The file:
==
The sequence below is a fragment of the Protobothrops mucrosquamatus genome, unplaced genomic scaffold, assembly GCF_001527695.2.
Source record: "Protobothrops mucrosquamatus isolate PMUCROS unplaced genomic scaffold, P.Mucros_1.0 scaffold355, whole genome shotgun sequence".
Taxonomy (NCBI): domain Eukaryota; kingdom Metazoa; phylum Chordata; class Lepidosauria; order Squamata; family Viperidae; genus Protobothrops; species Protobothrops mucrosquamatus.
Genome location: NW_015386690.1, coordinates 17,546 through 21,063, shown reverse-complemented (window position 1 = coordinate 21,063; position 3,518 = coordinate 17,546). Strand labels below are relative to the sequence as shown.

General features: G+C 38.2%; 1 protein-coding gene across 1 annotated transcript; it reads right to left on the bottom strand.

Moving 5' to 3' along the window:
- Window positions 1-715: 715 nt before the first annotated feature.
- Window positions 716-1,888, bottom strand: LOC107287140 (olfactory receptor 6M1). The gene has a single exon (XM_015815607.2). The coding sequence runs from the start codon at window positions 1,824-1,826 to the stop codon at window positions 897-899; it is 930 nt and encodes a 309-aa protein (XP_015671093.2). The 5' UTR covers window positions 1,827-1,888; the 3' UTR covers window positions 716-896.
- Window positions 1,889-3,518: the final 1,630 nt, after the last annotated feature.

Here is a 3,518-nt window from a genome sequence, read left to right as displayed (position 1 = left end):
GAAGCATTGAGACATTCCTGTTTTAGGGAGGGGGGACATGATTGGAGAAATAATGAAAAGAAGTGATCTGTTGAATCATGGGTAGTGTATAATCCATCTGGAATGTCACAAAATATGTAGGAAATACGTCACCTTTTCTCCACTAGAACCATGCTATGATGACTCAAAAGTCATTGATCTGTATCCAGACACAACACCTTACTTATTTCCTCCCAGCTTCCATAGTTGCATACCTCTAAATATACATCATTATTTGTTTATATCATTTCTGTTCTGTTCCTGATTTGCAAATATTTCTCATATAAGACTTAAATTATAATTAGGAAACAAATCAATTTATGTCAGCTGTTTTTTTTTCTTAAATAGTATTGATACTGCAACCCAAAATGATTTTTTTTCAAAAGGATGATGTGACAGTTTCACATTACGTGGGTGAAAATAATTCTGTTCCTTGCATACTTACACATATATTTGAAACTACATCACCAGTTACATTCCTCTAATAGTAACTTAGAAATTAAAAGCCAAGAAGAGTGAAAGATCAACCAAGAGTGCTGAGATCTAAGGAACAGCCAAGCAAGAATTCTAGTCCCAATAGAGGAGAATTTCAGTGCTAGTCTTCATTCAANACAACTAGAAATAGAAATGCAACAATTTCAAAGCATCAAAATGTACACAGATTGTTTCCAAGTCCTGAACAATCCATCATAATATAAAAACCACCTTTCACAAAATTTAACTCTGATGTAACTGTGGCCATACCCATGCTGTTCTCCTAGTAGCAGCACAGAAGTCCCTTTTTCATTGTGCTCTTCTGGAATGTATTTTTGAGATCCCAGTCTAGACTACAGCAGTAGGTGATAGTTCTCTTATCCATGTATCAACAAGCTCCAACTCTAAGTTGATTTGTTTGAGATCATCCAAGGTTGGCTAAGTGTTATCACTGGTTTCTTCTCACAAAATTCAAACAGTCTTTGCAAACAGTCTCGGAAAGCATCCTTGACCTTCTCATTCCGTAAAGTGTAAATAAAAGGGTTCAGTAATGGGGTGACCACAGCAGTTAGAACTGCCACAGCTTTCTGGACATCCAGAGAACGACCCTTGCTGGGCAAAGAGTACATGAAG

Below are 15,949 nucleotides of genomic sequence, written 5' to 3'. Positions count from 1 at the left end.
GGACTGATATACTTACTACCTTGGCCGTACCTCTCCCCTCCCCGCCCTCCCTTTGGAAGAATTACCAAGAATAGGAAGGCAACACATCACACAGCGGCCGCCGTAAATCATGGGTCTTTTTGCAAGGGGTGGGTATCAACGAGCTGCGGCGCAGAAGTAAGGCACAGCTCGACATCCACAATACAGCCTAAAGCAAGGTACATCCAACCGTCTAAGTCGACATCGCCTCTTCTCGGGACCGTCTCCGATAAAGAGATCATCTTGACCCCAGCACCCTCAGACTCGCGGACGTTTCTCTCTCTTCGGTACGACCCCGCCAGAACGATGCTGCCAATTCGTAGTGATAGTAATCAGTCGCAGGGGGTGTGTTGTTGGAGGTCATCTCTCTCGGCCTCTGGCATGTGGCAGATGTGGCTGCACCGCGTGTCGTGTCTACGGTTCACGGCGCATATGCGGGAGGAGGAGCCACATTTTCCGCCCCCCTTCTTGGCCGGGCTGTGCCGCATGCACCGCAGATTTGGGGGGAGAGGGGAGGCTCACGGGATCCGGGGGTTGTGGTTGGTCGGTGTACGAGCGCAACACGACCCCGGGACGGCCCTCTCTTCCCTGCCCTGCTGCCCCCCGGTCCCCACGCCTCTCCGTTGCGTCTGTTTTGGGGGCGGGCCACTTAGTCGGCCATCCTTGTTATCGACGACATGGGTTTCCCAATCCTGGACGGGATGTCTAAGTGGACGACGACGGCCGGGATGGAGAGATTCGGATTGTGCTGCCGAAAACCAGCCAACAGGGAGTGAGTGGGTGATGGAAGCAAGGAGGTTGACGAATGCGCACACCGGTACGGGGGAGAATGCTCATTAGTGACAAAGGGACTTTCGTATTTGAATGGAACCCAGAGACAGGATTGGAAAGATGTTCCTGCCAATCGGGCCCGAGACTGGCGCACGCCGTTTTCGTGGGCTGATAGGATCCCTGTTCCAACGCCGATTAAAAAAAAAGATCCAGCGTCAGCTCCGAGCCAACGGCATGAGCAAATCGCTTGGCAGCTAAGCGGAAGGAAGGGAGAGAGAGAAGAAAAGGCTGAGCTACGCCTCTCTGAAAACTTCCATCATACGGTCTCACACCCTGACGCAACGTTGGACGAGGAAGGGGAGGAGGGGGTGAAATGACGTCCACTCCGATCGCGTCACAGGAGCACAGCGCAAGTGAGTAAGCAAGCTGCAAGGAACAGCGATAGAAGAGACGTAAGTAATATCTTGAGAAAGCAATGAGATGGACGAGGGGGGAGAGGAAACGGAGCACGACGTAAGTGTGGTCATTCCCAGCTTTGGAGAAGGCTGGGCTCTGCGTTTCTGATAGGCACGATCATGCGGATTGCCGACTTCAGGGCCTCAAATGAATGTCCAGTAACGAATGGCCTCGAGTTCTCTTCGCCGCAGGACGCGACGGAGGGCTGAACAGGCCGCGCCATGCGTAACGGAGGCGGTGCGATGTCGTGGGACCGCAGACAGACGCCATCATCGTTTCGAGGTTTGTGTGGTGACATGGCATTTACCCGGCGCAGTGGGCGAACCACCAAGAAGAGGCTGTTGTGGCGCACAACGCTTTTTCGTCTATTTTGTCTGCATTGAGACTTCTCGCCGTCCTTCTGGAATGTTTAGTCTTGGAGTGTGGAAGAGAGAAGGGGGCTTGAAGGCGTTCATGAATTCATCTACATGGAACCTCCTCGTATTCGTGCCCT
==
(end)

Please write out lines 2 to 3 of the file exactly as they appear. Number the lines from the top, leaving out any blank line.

Source record: "Protobothrops mucrosquamatus isolate PMUCROS unplaced genomic scaffold, P.Mucros_1.0 scaffold355, whole genome shotgun sequence".
Taxonomy (NCBI): domain Eukaryota; kingdom Metazoa; phylum Chordata; class Lepidosauria; order Squamata; family Viperidae; genus Protobothrops; species Protobothrops mucrosquamatus.